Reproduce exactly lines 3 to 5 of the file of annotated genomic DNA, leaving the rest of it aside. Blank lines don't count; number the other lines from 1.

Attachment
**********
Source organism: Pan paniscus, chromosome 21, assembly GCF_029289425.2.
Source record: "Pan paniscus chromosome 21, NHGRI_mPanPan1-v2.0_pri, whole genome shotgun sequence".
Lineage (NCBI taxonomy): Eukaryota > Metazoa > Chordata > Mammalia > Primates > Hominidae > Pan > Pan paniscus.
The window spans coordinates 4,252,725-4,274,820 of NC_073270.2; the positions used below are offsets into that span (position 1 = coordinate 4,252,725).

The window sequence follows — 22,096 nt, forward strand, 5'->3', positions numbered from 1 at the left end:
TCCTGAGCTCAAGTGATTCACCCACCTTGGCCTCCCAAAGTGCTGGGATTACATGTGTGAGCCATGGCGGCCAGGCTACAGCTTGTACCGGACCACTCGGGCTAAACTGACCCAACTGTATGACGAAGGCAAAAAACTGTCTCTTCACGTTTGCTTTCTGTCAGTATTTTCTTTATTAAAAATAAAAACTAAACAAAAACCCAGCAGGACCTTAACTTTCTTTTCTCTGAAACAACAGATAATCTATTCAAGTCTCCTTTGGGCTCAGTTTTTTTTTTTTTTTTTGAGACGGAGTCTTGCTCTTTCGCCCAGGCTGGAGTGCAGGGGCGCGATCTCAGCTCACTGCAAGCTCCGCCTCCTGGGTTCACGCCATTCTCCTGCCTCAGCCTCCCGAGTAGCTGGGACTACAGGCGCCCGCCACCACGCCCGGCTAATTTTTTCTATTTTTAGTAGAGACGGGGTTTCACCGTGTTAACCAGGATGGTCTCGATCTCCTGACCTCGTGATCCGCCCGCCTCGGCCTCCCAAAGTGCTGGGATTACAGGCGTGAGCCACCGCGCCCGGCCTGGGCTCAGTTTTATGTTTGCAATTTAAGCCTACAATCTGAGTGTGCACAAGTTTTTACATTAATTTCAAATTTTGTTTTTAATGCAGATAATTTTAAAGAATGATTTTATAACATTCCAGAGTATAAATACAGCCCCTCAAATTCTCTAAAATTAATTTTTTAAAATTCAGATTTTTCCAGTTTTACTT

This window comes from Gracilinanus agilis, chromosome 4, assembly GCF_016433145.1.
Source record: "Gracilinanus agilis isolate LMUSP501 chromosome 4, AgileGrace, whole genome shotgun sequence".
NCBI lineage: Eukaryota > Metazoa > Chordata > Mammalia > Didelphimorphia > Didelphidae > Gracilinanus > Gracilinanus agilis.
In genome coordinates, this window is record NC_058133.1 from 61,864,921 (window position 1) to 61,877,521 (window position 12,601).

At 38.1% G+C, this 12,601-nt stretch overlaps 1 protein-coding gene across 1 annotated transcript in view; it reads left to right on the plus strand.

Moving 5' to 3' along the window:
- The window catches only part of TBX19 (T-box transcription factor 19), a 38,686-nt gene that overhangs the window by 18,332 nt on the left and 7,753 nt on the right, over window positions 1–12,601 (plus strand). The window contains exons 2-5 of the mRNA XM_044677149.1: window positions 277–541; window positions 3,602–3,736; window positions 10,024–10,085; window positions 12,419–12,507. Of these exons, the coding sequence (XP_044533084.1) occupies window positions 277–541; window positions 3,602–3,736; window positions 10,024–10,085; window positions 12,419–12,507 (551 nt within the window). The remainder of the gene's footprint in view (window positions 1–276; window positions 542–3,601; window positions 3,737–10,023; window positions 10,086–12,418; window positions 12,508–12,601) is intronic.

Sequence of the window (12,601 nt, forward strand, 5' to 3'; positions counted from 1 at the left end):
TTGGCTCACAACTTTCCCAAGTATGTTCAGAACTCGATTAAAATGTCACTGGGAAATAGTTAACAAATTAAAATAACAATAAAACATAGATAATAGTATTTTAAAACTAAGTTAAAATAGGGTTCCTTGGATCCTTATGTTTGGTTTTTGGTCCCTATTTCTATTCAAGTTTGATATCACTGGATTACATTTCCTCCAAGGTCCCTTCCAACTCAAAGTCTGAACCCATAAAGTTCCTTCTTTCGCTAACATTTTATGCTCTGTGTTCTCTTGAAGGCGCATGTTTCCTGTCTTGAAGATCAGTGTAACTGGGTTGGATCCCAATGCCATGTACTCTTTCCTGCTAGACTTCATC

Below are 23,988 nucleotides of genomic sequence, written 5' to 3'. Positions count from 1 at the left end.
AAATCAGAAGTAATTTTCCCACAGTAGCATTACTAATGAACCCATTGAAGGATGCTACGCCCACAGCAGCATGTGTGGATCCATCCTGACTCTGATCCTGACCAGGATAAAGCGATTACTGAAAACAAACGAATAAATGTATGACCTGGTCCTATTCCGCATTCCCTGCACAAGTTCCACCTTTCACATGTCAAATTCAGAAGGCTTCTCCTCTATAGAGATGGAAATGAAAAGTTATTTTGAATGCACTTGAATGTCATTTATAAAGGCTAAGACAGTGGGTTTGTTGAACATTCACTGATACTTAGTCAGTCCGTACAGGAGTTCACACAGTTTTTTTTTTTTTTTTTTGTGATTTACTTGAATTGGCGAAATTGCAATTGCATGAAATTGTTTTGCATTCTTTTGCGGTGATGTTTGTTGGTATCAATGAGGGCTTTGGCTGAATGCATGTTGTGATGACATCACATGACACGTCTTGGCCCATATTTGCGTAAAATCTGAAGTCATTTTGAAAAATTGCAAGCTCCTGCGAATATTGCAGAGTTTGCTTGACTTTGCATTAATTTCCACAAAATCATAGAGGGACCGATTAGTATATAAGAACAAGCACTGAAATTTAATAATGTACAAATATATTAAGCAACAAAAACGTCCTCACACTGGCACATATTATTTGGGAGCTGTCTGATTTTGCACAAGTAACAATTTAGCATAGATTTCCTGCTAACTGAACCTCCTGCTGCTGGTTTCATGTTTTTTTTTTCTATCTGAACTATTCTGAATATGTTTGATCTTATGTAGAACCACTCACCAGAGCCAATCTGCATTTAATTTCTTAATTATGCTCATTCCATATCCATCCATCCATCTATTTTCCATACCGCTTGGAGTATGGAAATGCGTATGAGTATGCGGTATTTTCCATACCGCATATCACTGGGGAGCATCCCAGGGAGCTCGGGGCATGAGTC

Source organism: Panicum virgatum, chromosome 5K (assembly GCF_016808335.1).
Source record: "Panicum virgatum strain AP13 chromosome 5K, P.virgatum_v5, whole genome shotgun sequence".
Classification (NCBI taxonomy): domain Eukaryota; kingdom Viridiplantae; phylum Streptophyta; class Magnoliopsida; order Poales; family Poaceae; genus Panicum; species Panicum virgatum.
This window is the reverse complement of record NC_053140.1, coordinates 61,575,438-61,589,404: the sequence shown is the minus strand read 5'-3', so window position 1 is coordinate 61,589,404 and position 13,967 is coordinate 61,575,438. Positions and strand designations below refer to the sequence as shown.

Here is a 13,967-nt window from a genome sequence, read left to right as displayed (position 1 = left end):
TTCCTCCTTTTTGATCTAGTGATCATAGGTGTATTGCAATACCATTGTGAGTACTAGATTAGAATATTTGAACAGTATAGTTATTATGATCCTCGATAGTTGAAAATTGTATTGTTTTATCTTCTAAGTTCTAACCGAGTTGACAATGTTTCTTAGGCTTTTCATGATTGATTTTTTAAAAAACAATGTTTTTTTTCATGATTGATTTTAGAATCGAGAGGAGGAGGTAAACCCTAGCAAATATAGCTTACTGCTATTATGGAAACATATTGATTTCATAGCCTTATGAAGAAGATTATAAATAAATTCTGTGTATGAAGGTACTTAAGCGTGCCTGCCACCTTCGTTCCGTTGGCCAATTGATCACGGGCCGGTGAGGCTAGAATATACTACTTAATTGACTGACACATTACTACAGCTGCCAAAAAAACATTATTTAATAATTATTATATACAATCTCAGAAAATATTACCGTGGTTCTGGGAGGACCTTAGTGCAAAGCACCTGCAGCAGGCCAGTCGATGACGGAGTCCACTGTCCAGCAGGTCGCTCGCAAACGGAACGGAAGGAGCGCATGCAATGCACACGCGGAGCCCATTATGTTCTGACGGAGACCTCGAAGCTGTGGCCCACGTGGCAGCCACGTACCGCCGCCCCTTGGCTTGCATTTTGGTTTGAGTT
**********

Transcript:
Lineage (NCBI taxonomy): Eukaryota > Metazoa > Chordata > Mammalia > Primates > Hominidae > Pan > Pan paniscus.
The window spans coordinates 4,252,725-4,274,820 of NC_073270.2; the positions used below are offsets into that span (position 1 = coordinate 4,252,725).

The window sequence follows — 22,096 nt, forward strand, 5'->3', positions numbered from 1 at the left end: